The quality and availability of fresh water are of critical importance to human and ecosystem health. Given its central role in the functioning of all living systems, water is arguably the most important of all natural resources.
Produced biennially, The World's Water provides a timely examination of the key issues surrounding freshwater resources and their use. Each new volume identifies and explains the most significant current trends worldwide, and offers the best data available on a variety of water-related topics.
This 2004-2005 edition of The World's Water features overview chapters on: conservation and efficiency as key tools for meeting freshwater needs; bottled water quality, costs, and trends; United Nations millennium development goals; groundwater issues; case studies of water privatization; the economic value of water; California water policy and climate change.
The World's Water is the most comprehensive and up-to-date source of information and analysis on freshwater resources and the political, economic, scientific, and technological issues associated with them. It is an essential reference for water resource professionals in government agencies and nongovernmental organizations, researchers, students, and anyone concerned with water and its use.
|Product dimensions:||8.50(w) x 11.00(h) x 1.00(d)|
About the Author
Peter H. Gleick is president of the Pacific Institute for Studies in Development, Environment, and Security based in Oakland, California. He recently received the prestigious MacArthur Fellowship, the so-called "Genius Award," for his work on water issues.
Table of Contents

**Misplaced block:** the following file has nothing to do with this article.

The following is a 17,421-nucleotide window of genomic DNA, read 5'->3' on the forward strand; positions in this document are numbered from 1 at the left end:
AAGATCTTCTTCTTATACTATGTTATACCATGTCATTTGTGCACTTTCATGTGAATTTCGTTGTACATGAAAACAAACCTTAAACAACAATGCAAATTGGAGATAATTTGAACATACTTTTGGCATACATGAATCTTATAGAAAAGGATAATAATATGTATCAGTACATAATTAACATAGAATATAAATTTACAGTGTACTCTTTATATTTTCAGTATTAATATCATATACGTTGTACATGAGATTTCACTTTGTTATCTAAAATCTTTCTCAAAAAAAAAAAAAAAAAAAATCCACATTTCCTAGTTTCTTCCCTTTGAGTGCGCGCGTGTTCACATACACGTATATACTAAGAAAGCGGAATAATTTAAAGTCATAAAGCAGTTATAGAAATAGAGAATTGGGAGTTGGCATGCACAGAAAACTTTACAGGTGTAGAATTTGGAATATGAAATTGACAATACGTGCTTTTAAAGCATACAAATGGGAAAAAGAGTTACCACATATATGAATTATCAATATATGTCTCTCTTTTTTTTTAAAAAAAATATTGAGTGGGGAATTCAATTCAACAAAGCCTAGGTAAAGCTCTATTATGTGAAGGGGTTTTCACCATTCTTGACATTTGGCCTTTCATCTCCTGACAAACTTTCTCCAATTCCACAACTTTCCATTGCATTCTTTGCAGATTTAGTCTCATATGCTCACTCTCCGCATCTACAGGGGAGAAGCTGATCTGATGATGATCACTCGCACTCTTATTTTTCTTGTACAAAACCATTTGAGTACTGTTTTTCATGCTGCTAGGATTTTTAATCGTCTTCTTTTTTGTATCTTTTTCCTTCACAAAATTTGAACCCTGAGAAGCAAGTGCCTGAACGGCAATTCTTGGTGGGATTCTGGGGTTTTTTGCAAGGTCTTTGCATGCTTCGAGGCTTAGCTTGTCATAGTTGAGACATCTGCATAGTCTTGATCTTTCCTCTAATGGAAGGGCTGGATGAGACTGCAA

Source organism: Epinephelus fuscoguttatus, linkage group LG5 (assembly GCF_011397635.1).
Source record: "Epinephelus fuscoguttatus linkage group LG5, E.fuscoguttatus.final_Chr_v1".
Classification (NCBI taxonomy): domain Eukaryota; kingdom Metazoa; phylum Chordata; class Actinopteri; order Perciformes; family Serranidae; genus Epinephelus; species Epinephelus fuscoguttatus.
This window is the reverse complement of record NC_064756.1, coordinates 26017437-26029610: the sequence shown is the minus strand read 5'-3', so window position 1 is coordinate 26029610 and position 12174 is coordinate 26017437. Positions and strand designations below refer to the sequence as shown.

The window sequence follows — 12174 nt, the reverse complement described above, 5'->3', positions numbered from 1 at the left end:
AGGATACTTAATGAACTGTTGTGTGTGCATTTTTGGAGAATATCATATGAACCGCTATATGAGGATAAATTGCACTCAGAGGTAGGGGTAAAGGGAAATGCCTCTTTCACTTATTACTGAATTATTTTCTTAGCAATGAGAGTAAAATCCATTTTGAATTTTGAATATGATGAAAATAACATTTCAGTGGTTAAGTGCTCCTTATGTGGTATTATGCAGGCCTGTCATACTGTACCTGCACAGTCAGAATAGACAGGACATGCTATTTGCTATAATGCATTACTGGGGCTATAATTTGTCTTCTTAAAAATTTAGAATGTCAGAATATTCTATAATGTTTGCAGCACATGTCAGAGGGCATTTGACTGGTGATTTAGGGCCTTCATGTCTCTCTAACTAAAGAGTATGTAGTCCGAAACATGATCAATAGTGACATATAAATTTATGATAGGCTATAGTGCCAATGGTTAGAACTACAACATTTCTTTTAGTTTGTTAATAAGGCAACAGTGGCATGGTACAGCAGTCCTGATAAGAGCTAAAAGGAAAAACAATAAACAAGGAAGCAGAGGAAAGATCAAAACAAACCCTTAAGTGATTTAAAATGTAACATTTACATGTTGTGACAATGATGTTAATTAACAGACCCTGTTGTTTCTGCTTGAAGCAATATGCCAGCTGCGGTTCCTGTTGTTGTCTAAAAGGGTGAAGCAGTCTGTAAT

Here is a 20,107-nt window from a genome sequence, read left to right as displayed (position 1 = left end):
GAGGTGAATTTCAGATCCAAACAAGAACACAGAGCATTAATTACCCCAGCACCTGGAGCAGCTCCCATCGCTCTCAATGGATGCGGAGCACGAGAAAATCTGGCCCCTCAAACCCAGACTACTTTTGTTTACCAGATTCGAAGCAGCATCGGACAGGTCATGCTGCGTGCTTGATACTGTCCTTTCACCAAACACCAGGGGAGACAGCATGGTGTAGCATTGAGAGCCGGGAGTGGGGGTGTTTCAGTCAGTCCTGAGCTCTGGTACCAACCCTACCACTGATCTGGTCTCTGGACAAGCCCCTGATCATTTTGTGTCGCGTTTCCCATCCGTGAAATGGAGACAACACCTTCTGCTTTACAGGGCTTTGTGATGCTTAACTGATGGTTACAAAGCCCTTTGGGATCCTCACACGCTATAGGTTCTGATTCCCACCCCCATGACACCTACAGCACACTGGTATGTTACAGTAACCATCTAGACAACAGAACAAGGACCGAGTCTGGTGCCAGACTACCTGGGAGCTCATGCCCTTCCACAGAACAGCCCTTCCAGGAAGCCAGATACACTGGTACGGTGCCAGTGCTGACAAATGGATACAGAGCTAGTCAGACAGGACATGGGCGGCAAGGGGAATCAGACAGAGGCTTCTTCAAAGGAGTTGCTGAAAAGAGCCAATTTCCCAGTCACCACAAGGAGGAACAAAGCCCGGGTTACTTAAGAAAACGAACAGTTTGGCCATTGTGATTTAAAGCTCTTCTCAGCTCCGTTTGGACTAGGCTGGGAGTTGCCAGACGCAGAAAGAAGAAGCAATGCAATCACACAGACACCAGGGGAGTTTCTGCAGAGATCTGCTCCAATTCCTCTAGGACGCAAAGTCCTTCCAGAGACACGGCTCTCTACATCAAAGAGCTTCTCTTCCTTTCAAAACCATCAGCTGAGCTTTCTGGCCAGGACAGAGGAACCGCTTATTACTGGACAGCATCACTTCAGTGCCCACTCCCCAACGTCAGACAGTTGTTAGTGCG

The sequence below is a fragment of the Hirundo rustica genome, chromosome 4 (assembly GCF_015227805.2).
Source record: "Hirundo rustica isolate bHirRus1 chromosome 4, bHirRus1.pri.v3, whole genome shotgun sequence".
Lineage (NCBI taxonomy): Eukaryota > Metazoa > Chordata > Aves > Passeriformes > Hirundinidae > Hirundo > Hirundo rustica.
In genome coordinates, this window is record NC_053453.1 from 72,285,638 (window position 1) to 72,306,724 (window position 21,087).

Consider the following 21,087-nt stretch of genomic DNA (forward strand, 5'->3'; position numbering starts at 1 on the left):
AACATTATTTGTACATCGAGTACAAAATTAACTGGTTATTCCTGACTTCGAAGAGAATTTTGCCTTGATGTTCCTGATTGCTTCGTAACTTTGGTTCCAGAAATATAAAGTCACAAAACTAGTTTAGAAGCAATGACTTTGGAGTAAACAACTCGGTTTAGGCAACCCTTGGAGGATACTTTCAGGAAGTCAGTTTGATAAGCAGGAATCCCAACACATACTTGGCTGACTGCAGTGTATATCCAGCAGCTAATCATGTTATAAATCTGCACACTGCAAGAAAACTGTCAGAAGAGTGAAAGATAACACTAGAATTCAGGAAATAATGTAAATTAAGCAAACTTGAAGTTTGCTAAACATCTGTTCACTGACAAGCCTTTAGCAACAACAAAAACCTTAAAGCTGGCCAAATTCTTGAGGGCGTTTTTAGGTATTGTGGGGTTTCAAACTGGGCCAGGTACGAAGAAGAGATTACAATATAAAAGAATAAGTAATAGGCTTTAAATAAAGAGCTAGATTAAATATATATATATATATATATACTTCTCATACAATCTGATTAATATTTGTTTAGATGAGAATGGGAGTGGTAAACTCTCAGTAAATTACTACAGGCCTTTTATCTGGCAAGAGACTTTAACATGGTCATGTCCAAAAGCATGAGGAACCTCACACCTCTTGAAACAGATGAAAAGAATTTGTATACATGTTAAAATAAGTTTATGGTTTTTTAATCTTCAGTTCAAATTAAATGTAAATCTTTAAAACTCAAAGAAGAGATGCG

Foreword Introduction Chapter 1. The Millennium Development Goals for Water: Crucial Objectives, Inadequate Commitments \ Peter H. Gleick -Setting Water and Sanitation Goals -Commitments to Achieving the MDGs for Water -Consequences: Water-Related Diseases -Measures of Illness from Water-Related Diseases -Scenarios of Future Deaths from Water-Related Diseases -Conclusions -References Chapter 2. The Myth and Reality of Bottled Water \ Peter H. Gleick -Bottled Water Use and History Trends -The Price and Cost of Bottled Water -The Flavor and Taste of Water -Bottled Water Quality -Regulating Bottled Water -Comparison of U.S. Standards for Bottled Water and Tap Water -Other Concerns Associated with Bottled Water -Conclusions -References Chapter 3. Water Privatization Principles and Practices \ Meena Palaniappan, Peter H. Gleick, Catherine Hunt, and Veena Srinivasan -Update on Privatization -Principles and Standards for Water -Can the Principles Be Met? -Conclusions -References Chapter 4. Groundwater: The Challenge of Monitoring and Management \ Marcus Moench -Conceptual Foundations -Challenges in Assessment -Extraction and Use -Groundwater in Agriculture -The Analytical Dilemma -A Way Forward: Simple Data as a Catalyst for Effective Management -References Chapter 5. Urban Water Conservation: A Case Study of Residential Water Use in California \ Peter H. Gleick, Dana Haasz, and Gary Wolff -The Debate over California's Water -Defining Water "Conservation" and "Efficiency" -Current Urban Water Use in California -A Word About Agricultural Water Use -Economics of Water Savings -Data and Information Gaps -Indoor Residential Water Use -Indoor Residential Water Conservation: Methods and Assumptions -Indoor Residential Summary -Outdoor Residential Water Use -Current Outdoor Residential Water Use -Existing Outdoor Conservation Efforts and Approaches -Outdoor Residential Water Conservation: Methods and Assumptions -Residential Outdoor Water Use Summary -Conclusions -Abbreviations and Acronyms -References Chapter 6. Urban Water Conservation: A Case Study of Commercial and Industrial Water Use in California \ Peter H. Gleick, Veena Srinivasan, Christine Henges-Jeck, and Gary Wolff -Background to CII Water Use -Current California Water Use in the CII Sectors -Estimated CII Water Use in California -Data Challenges -The Potential for CII Water Conservation and Efficiency Improvements: Methods and Assumptions -Methods for Estimating CII Water Use and Conservation Potential -Calculation of Conservation Potential -Data Constraints and Conclusions -Recommendations for CII Water Conservation -Conclusions -References Chapter 7. Climate Change and California Water Resources \ Michael Kiparsky and Peter H. Gleick -The State of the Science -Climate Change and Impacts on Managed Water-Resource Systems -Moving from Climate Change Science to Water Policy -Conclusions -References Water Briefs Data Section Water Units, Data Conversions, and Constants